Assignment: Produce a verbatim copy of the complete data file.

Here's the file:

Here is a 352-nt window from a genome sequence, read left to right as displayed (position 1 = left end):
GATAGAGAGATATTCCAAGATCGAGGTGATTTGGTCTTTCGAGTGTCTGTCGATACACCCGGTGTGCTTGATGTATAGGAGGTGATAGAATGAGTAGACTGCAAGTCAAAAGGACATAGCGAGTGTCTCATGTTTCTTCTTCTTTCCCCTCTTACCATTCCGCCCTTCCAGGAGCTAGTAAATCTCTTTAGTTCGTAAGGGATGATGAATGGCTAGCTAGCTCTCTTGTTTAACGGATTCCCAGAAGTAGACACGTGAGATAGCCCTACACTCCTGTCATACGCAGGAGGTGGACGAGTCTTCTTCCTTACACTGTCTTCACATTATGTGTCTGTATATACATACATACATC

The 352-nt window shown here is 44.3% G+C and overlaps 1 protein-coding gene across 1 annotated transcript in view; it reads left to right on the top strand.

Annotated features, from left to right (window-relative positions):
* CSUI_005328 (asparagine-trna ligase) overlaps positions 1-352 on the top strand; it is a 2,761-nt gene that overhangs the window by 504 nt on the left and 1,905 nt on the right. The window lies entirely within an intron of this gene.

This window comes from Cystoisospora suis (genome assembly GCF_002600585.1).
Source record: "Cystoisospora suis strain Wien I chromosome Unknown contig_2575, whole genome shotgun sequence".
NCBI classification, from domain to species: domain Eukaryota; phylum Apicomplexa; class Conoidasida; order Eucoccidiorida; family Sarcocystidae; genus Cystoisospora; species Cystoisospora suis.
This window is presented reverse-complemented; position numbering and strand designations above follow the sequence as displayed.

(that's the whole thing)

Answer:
Here is a 352-nt window from a genome sequence, read left to right as displayed (position 1 = left end):
GATAGAGAGATATTCCAAGATCGAGGTGATTTGGTCTTTCGAGTGTCTGTCGATACACCCGGTGTGCTTGATGTATAGGAGGTGATAGAATGAGTAGACTGCAAGTCAAAAGGACATAGCGAGTGTCTCATGTTTCTTCTTCTTTCCCCTCTTACCATTCCGCCCTTCCAGGAGCTAGTAAATCTCTTTAGTTCGTAAGGGATGATGAATGGCTAGCTAGCTCTCTTGTTTAACGGATTCCCAGAAGTAGACACGTGAGATAGCCCTACACTCCTGTCATACGCAGGAGGTGGACGAGTCTTCTTCCTTACACTGTCTTCACATTATGTGTCTGTATATACATACATACATC

The 352-nt window shown here is 44.3% G+C and overlaps 1 protein-coding gene across 1 annotated transcript in view; it reads left to right on the top strand.

Annotated features, from left to right (window-relative positions):
* CSUI_005328 (asparagine-trna ligase) overlaps positions 1-352 on the top strand; it is a 2,761-nt gene that overhangs the window by 504 nt on the left and 1,905 nt on the right. The window lies entirely within an intron of this gene.

This window comes from Cystoisospora suis (genome assembly GCF_002600585.1).
Source record: "Cystoisospora suis strain Wien I chromosome Unknown contig_2575, whole genome shotgun sequence".
NCBI classification, from domain to species: domain Eukaryota; phylum Apicomplexa; class Conoidasida; order Eucoccidiorida; family Sarcocystidae; genus Cystoisospora; species Cystoisospora suis.
This window is presented reverse-complemented; position numbering and strand designations above follow the sequence as displayed.